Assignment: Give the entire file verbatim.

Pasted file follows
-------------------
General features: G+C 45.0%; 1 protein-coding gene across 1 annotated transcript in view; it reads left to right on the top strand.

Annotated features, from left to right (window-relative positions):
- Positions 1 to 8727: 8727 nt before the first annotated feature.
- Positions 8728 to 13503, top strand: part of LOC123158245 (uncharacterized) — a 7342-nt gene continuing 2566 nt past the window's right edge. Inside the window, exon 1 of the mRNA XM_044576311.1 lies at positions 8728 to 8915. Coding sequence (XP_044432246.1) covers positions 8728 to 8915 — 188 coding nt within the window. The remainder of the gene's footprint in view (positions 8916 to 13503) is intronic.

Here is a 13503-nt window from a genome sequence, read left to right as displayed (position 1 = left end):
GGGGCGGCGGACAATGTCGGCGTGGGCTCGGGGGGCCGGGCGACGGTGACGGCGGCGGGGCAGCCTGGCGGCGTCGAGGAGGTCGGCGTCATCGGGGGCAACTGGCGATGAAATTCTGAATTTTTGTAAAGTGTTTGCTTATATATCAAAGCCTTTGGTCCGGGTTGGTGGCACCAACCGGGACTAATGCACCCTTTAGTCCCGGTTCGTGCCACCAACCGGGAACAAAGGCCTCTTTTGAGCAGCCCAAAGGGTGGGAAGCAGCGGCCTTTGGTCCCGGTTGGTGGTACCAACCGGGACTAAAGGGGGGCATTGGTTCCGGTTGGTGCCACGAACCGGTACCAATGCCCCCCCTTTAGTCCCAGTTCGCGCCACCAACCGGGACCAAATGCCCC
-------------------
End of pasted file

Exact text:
General features: G+C 45.0%; 1 protein-coding gene across 1 annotated transcript in view; it reads left to right on the top strand.

Annotated features, from left to right (window-relative positions):
- Positions 1 to 8727: 8727 nt before the first annotated feature.
- Positions 8728 to 13503, top strand: part of LOC123158245 (uncharacterized) — a 7342-nt gene continuing 2566 nt past the window's right edge. Inside the window, exon 1 of the mRNA XM_044576311.1 lies at positions 8728 to 8915. Coding sequence (XP_044432246.1) covers positions 8728 to 8915 — 188 coding nt within the window. The remainder of the gene's footprint in view (positions 8916 to 13503) is intronic.

Here is a 13503-nt window from a genome sequence, read left to right as displayed (position 1 = left end):
GGGGCGGCGGACAATGTCGGCGTGGGCTCGGGGGGCCGGGCGACGGTGACGGCGGCGGGGCAGCCTGGCGGCGTCGAGGAGGTCGGCGTCATCGGGGGCAACTGGCGATGAAATTCTGAATTTTTGTAAAGTGTTTGCTTATATATCAAAGCCTTTGGTCCGGGTTGGTGGCACCAACCGGGACTAATGCACCCTTTAGTCCCGGTTCGTGCCACCAACCGGGAACAAAGGCCTCTTTTGAGCAGCCCAAAGGGTGGGAAGCAGCGGCCTTTGGTCCCGGTTGGTGGTACCAACCGGGACTAAAGGGGGGCATTGGTTCCGGTTGGTGCCACGAACCGGTACCAATGCCCCCCCTTTAGTCCCAGTTCGCGCCACCAACCGGGACCAAATGCCCC